Abuse, assault and threats can happen at work.
Violence is a threat or incident of harm. Violence can also be psychological acts of harm. In a workplace, it is the most extreme form of unacceptable behaviour. It covers a broad range of behaviours that can create a risk to the health and safety of workers.
- verbal assaults or threats
- throwing objects
- pushing, shoving, tripping, grabbing
- striking, kicking, scratching, biting, spitting or any other physical contact
- attacking with knives, guns, clubs or any other type of weapon.
Work-related violence can come from a range of sources, including:
- organisational eg a colleague
The violence can be perpetrated by:
- people in custody
- members of the public.
Some workers are more likely to encounter violence in their jobs than others. This includes emergency services, health care workers, police, teachers and retail staff.
Preventing work-related violence
A workplace violence prevention program must be part of your overall health and safety program. It should be developed and implemented in co-operation with workers or their health and safety representatives. The program needs to be developed after you have done a specific risk assessment for violence in your work environment.
A violence prevention program needs to include the following components:
- a written policy to eliminate or minimise risk
- regular risk assessments
- prevention procedures
- worker and supervisor training
- procedures for reporting and investigating incidents
- incident follow-up
- program review.
- designing service delivery solutions if required.
Practical solutions to managing work-related violence can be found in our Preventing and responding to work-related violence guide.
Safe Work Australia has information to help you manage the risks of transporting cash. Their specific Cash-in-transit information includes:
- the General guide for managing cash-in-transit security risks, which provides information on how to manage cash-in-transit security risks involving armoured or non-armoured vehicle operations
- the Cash-in-transit information sheet, which provides advice for small businesses about cash-in-transit procedures
- the Guide for handling and transporting cash is directed at businesses transporting cash 'in-house', for example where a sole worker transports cash from the workplace to a bank.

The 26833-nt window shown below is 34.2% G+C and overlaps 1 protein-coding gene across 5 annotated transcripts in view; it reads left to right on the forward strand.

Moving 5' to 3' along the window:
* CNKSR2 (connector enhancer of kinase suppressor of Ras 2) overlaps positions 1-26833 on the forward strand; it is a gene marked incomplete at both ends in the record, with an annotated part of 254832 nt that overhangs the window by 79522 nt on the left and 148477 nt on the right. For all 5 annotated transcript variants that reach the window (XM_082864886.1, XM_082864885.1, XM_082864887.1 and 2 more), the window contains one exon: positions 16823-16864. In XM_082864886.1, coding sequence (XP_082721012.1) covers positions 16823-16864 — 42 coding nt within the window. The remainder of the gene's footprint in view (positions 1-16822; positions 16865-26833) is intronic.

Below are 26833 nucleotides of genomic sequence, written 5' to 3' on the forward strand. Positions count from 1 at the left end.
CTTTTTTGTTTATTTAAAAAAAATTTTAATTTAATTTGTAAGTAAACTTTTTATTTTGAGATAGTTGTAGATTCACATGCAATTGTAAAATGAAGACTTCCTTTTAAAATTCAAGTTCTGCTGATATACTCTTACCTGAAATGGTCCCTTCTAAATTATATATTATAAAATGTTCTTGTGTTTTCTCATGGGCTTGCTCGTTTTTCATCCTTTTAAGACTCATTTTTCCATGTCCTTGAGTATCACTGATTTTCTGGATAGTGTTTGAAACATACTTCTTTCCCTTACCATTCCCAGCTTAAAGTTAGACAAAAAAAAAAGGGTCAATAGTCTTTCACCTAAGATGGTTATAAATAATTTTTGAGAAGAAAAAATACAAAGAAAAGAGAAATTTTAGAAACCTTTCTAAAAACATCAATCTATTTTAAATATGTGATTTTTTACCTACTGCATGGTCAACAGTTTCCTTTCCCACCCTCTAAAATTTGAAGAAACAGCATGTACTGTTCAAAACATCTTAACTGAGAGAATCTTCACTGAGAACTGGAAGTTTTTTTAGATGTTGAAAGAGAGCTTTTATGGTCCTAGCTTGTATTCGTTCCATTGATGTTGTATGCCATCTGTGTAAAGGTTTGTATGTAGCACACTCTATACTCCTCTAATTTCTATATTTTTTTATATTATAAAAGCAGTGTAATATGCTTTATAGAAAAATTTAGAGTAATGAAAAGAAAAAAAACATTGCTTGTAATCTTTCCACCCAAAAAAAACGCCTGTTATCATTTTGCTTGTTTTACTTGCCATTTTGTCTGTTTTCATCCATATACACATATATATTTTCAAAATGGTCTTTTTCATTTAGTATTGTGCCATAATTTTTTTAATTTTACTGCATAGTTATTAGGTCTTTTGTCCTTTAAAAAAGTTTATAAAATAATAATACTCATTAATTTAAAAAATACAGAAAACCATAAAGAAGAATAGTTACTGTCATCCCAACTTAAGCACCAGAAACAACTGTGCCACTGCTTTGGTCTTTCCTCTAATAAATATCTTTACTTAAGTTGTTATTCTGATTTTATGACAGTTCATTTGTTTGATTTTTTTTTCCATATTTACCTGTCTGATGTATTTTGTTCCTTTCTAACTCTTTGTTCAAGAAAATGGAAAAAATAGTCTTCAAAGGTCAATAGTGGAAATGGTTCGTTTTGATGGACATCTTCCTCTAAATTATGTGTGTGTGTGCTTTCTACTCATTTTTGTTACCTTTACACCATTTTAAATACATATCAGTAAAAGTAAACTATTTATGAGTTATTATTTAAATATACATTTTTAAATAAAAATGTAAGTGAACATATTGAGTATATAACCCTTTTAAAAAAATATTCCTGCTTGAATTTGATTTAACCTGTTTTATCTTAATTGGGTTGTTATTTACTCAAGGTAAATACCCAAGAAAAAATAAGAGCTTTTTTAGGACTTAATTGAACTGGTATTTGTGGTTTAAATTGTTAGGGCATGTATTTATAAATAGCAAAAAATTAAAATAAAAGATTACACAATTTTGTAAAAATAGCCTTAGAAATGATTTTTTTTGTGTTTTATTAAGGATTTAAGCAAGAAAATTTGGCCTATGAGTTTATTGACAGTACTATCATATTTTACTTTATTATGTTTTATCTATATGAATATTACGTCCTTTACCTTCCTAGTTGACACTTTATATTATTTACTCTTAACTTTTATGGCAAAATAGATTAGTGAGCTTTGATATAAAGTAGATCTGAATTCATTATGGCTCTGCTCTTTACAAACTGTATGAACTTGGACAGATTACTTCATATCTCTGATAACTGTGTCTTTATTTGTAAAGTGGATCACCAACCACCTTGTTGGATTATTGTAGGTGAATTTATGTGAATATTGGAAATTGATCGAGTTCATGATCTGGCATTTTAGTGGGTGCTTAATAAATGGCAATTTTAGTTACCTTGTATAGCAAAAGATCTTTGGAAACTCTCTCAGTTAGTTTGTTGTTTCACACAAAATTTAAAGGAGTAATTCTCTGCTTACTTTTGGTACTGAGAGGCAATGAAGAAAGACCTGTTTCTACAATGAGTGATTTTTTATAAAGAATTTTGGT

Responding to violence at work
Withdrawing from a violent situation is always the best course of action. Self-defence can be used when a person is under attack and believes it is life threatening but, the response must only be of sufficient force to enable the victim to escape further harm.
Work-related violence can fall within the scope of various state and federal laws. Physical assault, robbery, sexual assault and threats to harm someone should always be referred to NSW Police.
Training your workers
Training for workers on violence demonstrates an employer’s commitment to managing this risk.
To assist workers to understand, avoid and manage incidents of work-related violence, we have prepared an overview of topics for any work-related violence staff training program.
You can adapt these to the specific demands of your workplace.
The types of work-related violence risks, possible sources, causes and triggers
eg clients, customers, contractors, general public or co-workers
Including discrimination, harassment, assault, self-defence and protection of others
Strategies to prevent and control the risks, how to implement the strategies eg environmental design, workplace design, safe systems of work, operating security devices, reporting mechanisms, responsibilities.
Recognising signs of escalating behaviour, warning signs that may lead to assault, de-escalation strategies
Detail the response action plan for violent situations including seeking assistance, response to alarms, communication procedures. Use role plays to practice so workers understand the physical actions that may be needed in extreme situations.
First aid, impact management, incident reporting procedures, debriefing, counselling, compensation, legal assistance
If your business has an unavoidably higher than usual risk of aggression or violence, eg in health or community service organisations, you might provide self-defence training. However, it is always preferable to withdraw from a violent situation.